The scale in the bathroom is gone.
But there is still a piggly wiggly sack acting as a trash bag in the can.
I look out the window and there is the white angel statue my cousin knocked over playing football and there is the spiny plant we weren’t allowed to play in, and there is the creek where we caught crawdads in red solo cups.
In the basement are endless rows of jarred produce. Salsa and pickles and peaches and beets and more pickles. Some of them sit in a refrigerator with no door. They machine hadn’t worked since I’d been alive. Maybe it never did.
It occurs to me now these things are part of the house, as much as the plumbing.
This place is an embodiment of southern independence. Even if you don’t need it, you keep it because someday you might. Or your cousin might. Or your neighbor might.
On the porch is the dog which has been alive at least 38 years if you believe my great uncles.
And there, spread out on a piano bench are pictures of her — Velma Brison, my late great-grandmother. I only knew her as “Mama” (inexplicably pronounced “Maw-maw”).
Surrounding her are The Things Left Behind, trinkets and dishes and quilts. We are here to choose what we want to remember her by.
The problem is, none of these things make me think of Mama. Only Mama makes me think of Mama. Her throne was a short, brown recliner which somehow filled the whole room. She wielded influence without words and, toward the end, power without strength.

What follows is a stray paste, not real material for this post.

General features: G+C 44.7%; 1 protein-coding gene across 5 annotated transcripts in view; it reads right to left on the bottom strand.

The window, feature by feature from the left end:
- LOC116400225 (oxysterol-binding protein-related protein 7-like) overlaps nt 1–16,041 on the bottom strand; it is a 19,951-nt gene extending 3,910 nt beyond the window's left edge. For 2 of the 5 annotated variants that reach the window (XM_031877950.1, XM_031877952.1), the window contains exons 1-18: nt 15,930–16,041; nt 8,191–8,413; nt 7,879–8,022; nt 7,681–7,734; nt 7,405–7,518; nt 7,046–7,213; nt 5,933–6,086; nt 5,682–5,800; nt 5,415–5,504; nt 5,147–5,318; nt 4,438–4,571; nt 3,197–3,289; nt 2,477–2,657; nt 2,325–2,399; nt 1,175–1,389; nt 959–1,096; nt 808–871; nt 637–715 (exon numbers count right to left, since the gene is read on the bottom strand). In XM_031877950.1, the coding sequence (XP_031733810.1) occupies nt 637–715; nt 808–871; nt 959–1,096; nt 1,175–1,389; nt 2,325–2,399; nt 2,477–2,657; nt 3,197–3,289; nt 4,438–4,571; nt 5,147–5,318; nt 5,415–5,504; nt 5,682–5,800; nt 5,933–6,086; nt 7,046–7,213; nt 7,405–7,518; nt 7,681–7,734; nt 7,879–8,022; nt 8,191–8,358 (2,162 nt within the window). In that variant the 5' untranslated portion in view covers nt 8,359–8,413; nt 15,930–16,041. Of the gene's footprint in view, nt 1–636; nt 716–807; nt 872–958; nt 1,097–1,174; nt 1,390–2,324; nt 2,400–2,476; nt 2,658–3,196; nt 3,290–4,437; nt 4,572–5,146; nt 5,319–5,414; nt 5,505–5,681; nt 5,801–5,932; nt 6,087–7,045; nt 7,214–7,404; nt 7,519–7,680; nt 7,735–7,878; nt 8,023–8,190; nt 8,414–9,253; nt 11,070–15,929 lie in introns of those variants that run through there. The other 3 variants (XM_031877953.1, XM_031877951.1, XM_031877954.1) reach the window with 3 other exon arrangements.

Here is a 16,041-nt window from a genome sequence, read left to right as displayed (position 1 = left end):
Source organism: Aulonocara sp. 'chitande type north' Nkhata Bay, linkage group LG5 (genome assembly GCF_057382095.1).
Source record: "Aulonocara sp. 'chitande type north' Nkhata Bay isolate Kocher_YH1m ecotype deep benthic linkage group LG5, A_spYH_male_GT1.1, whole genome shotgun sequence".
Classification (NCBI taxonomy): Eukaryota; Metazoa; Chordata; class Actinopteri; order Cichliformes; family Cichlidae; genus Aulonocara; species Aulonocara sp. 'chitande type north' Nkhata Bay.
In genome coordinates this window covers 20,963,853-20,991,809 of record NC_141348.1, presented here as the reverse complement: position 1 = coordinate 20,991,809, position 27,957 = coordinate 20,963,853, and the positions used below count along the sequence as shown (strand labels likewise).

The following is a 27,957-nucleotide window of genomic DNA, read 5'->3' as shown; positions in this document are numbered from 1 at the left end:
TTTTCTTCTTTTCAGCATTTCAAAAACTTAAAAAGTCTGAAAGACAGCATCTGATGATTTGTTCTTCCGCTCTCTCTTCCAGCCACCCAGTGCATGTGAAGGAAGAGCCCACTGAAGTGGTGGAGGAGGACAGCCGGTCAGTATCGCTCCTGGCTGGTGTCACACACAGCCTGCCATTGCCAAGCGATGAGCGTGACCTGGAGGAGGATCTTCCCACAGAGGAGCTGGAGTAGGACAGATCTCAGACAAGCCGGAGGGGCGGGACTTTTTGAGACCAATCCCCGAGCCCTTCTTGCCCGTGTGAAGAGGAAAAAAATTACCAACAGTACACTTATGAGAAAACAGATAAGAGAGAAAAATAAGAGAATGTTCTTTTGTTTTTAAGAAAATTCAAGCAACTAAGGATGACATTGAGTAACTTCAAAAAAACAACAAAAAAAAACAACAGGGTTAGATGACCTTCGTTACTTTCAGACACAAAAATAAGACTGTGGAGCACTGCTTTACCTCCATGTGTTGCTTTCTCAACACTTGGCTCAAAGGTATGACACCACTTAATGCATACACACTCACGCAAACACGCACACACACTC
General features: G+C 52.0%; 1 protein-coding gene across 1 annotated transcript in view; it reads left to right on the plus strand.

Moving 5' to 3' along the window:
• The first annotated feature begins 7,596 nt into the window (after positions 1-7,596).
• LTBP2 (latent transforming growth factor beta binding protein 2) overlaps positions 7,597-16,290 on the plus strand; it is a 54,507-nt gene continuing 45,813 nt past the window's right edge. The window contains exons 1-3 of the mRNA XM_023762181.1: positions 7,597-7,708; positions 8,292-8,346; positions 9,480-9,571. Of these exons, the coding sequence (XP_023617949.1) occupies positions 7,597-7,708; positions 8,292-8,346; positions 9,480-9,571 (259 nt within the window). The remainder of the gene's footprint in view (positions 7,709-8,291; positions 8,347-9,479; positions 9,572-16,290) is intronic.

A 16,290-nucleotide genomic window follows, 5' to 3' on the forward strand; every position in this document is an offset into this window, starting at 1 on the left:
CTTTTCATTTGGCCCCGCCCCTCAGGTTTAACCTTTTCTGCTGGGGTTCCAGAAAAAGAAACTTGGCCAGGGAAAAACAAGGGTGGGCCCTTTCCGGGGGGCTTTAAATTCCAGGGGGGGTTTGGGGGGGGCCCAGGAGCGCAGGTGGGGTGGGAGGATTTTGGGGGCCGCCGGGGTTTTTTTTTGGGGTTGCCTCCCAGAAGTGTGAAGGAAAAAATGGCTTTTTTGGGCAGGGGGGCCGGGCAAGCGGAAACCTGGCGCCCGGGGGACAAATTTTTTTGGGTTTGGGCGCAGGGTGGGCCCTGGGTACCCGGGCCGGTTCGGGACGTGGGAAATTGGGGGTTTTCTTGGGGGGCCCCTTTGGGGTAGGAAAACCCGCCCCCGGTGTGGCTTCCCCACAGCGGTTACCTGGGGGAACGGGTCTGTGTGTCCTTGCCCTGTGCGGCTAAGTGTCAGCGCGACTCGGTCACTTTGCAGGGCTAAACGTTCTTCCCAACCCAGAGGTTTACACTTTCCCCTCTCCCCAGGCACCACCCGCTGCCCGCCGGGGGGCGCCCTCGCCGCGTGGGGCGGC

“Why don’t you shave that thing off your face?”
She asked me this one day when the scruff on my chin and cheeks became more than peach fuzz.
Everyone paid attention when she spoke. It was impossible to ignore her. We all knew she thought one of her great grandchildren had gained a little too much weight. We understood she thought it was wrong that our first cousin lived with his girlfriend down in Texas.
And we all knew, of course, that any man with a trace of facial hair was an embarrassment to her.
When her son (my grandfather) walked in one Christmas Eve with a beard to put all of us to shame, we all watched for her reaction in stunned silence. Surely it was his only act of rebellion in the 70-something years he’s been on the planet.
She shook her head, said something in his ear, and kissed him on the cheek. Then, she took her place on the throne, and we proceeded to celebrate the holiday in peace.
That was then.
Now, the throne is empty, the castle dismantled, and the matriarch gone.
Once upon a time, I would not have thought twice about the word “legacy.” It was a word, just like any other.
That was before my uncle Gene passed. And before Mama left us.
That was before my dad pointed out that his dad also hummed a song everywhere he goes, just like he does. Just like I do.
That was before I heard the generation before mine tell stories of time gone by. They sound a lot like ours do.
That was before I picked up a scrap piece of paper with scribbles in Mama’s handwriting. A song she’d written. She was a creative, a thinker, a writer, a dreamer. Her time did not reward that. Mine does.
A legacy is not just history; an inheritance is not just money.
My family has a legacy of creativity. I don’t care for the pictures, the keepsakes, the knick knacks.
I am here to share their stories.
I’m Todd and I motivate creative people.